suraj.sun writes "Microsoft should cut out the middlemen, build its own phones:
Microsoft has a long and illustrious history of operating system sales. The model has served the company well on the PC, but if it wants to make money in the phone market, it needs to start thinking like a consumer electronics company and start making its own phones.
Microsoft is a firm believer in the model of commoditized hardware with a third party, hardware agnostic operating system (just as long as the operating system is bought from Microsoft, of course), and it's true that the model has worked very well for the company over the years; 175 million Windows 7 licenses is nothing to be sniffed at.
But this model hasn't always worked out so well for Redmond's other post-PC efforts. Microsoft wanted to sell its own scheme for DRM-protected audio, PlaysForSure, to a range of hardware vendors and online stores. It didn't work out very well.
The Xbox 360, for all its hardware problems, makes a similar case. The red ring of death flaws certainly detract from the Xbox 360 as a piece of design. But ultimately, it's a well-liked, well-designed appliance, and it shows off the benefits of vertical integration. As with the Zune HD, the Xbox 360 shows that Microsoft can build a tightly integrated combination of hardware, software, and online services. Though it may not ever make much money, for various reasons, it nonetheless serves to demonstrate that Redmond can do the consumer electronics thing properly.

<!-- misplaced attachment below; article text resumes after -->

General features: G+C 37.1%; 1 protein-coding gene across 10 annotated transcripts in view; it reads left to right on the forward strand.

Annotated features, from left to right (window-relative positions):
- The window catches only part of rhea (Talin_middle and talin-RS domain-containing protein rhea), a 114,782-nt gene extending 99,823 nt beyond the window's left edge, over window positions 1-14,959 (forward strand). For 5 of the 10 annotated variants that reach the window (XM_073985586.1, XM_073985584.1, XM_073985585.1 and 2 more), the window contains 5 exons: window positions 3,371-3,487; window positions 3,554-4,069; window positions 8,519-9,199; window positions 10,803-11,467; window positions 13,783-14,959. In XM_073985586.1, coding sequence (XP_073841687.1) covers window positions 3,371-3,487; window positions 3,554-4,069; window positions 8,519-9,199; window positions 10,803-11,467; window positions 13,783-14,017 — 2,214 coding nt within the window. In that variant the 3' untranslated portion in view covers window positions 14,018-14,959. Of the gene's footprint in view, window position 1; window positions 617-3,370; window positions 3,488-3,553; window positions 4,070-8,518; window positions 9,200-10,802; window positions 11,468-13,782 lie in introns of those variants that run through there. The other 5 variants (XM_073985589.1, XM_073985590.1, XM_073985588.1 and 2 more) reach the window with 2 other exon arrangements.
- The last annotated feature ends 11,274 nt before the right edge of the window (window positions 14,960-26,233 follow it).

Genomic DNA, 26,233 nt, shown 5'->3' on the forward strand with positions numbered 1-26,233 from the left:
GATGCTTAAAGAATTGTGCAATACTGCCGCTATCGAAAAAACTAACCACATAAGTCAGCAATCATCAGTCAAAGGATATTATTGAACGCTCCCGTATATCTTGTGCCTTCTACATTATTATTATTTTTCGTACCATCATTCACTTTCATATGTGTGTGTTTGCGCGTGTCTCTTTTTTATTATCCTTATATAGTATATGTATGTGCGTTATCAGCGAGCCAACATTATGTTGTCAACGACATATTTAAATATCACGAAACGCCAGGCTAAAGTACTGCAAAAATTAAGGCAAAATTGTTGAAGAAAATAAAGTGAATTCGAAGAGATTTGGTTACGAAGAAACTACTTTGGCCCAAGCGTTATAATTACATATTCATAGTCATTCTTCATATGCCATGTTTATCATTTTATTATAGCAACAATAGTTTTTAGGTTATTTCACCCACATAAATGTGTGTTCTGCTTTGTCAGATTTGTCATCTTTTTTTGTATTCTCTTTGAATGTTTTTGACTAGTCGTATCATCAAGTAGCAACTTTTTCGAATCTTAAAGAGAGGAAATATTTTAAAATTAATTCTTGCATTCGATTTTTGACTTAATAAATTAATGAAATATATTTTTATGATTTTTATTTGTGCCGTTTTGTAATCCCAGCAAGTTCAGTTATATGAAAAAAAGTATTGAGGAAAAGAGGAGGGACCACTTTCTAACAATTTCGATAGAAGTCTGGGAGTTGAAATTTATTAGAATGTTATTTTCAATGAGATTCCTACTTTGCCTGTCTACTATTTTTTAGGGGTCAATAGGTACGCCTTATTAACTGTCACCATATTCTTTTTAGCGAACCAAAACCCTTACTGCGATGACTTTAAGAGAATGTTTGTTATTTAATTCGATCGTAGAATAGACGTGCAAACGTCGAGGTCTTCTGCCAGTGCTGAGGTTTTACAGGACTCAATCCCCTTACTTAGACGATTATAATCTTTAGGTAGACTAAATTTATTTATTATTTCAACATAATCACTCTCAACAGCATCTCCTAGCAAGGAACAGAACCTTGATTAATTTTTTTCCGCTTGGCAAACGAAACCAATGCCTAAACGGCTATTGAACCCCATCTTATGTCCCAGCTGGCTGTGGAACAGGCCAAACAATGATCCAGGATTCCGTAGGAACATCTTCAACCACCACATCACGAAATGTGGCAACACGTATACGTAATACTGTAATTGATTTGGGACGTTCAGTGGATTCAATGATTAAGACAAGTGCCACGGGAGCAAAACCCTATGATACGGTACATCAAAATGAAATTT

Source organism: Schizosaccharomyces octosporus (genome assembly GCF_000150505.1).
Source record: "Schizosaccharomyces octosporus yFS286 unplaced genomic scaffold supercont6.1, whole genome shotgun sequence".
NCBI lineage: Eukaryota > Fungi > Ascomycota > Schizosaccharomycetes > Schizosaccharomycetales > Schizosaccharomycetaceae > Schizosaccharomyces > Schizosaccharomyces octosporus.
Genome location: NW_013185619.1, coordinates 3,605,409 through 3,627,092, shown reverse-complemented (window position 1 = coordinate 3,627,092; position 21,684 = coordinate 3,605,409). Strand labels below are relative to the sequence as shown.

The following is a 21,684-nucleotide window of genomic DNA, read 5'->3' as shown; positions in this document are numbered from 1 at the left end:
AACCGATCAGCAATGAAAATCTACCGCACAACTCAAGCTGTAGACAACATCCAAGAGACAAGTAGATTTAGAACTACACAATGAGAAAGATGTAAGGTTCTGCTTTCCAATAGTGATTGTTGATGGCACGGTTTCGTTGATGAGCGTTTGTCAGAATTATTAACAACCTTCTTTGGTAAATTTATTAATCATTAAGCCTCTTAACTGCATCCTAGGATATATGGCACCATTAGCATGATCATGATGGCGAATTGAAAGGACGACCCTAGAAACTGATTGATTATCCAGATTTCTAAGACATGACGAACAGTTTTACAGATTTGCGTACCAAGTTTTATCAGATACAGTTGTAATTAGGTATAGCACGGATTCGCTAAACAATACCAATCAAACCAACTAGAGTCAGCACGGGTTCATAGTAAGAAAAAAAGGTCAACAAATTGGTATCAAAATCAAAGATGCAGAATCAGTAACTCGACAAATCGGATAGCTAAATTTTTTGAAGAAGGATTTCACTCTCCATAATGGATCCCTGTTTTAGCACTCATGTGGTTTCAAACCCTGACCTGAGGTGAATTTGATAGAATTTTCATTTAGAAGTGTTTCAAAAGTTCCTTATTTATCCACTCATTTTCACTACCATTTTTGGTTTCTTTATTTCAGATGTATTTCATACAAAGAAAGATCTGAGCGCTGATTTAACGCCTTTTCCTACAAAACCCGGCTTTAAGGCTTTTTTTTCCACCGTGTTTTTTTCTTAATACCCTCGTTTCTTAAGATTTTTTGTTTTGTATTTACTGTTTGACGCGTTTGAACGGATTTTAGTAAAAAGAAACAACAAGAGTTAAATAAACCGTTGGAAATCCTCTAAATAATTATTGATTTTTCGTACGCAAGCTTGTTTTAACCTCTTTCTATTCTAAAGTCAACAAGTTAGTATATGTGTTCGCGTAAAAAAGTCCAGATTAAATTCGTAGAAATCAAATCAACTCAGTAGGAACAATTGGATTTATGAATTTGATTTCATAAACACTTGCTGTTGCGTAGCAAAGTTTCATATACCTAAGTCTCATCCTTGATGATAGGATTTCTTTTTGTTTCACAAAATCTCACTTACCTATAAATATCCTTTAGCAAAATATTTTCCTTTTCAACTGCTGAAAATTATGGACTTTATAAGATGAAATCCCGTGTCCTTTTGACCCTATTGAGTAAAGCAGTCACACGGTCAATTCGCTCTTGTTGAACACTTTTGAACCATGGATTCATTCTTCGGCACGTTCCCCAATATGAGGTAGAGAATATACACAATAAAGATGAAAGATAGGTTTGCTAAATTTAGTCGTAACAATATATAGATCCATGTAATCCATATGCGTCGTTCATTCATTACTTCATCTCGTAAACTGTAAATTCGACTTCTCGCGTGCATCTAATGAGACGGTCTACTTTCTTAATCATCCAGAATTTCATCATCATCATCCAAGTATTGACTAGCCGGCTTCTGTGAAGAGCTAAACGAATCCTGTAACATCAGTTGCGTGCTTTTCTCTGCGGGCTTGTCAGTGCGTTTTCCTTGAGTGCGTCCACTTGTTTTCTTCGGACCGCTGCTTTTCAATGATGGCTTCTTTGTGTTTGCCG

Windows Phone 7 is Microsoft's first step away from the model of old. With its new phone operating system, the company is taking control of the user interface, the online store, and the PC-side software. However, the company is still leaving the hardware to third parties. And then there's the most important reason of all to go with vertical integration: money. There just isn't a whole lot of money in licensing a phone operating system like this. We don't know, because the information isn't public, just how much a Windows Phone 7 license will cost an OEM, but it's generally assumed to be a few tens of dollars.
But if the company wants to achieve any relevance in this market, it needs to stop acting like a software company, and start acting like a consumer electronics company. It learned that lesson with Zune. It knew it was the only option with Xbox. It needs to do the same for phones.
ARS Technica: http://arstechnica.com/microsoft/news/2010/07/microsoft-should-cut-out-the-middle-men-and-build-its-own-phones.ars"
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